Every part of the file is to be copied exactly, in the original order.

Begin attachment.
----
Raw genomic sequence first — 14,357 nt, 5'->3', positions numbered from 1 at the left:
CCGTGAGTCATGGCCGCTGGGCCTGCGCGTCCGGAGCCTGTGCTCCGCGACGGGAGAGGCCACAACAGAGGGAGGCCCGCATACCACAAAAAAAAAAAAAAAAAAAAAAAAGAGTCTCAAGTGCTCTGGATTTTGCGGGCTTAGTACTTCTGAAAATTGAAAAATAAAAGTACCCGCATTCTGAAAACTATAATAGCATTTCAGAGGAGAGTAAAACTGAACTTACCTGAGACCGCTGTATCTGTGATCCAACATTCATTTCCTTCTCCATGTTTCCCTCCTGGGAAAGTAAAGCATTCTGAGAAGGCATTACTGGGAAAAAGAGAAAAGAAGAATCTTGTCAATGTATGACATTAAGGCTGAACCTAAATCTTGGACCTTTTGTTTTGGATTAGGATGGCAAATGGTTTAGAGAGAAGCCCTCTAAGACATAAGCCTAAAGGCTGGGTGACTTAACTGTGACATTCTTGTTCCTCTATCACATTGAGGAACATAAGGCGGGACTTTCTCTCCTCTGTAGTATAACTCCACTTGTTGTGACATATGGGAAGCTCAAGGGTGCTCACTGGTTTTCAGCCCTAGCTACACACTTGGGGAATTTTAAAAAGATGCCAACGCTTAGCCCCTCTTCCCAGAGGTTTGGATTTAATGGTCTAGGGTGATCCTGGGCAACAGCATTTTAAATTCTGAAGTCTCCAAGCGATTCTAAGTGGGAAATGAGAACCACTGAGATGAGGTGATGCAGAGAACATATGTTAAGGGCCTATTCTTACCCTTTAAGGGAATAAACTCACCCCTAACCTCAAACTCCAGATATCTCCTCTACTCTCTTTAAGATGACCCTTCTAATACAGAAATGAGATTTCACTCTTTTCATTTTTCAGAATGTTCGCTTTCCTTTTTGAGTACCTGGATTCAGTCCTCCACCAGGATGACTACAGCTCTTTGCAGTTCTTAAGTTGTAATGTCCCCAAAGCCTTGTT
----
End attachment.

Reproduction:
Raw genomic sequence first — 14,357 nt, 5'->3', positions numbered from 1 at the left:
CCGTGAGTCATGGCCGCTGGGCCTGCGCGTCCGGAGCCTGTGCTCCGCGACGGGAGAGGCCACAACAGAGGGAGGCCCGCATACCACAAAAAAAAAAAAAAAAAAAAAAAAGAGTCTCAAGTGCTCTGGATTTTGCGGGCTTAGTACTTCTGAAAATTGAAAAATAAAAGTACCCGCATTCTGAAAACTATAATAGCATTTCAGAGGAGAGTAAAACTGAACTTACCTGAGACCGCTGTATCTGTGATCCAACATTCATTTCCTTCTCCATGTTTCCCTCCTGGGAAAGTAAAGCATTCTGAGAAGGCATTACTGGGAAAAAGAGAAAAGAAGAATCTTGTCAATGTATGACATTAAGGCTGAACCTAAATCTTGGACCTTTTGTTTTGGATTAGGATGGCAAATGGTTTAGAGAGAAGCCCTCTAAGACATAAGCCTAAAGGCTGGGTGACTTAACTGTGACATTCTTGTTCCTCTATCACATTGAGGAACATAAGGCGGGACTTTCTCTCCTCTGTAGTATAACTCCACTTGTTGTGACATATGGGAAGCTCAAGGGTGCTCACTGGTTTTCAGCCCTAGCTACACACTTGGGGAATTTTAAAAAGATGCCAACGCTTAGCCCCTCTTCCCAGAGGTTTGGATTTAATGGTCTAGGGTGATCCTGGGCAACAGCATTTTAAATTCTGAAGTCTCCAAGCGATTCTAAGTGGGAAATGAGAACCACTGAGATGAGGTGATGCAGAGAACATATGTTAAGGGCCTATTCTTACCCTTTAAGGGAATAAACTCACCCCTAACCTCAAACTCCAGATATCTCCTCTACTCTCTTTAAGATGACCCTTCTAATACAGAAATGAGATTTCACTCTTTTCATTTTTCAGAATGTTCGCTTTCCTTTTTGAGTACCTGGATTCAGTCCTCCACCAGGATGACTACAGCTCTTTGCAGTTCTTAAGTTGTAATGTCCCCAAAGCCTTGTT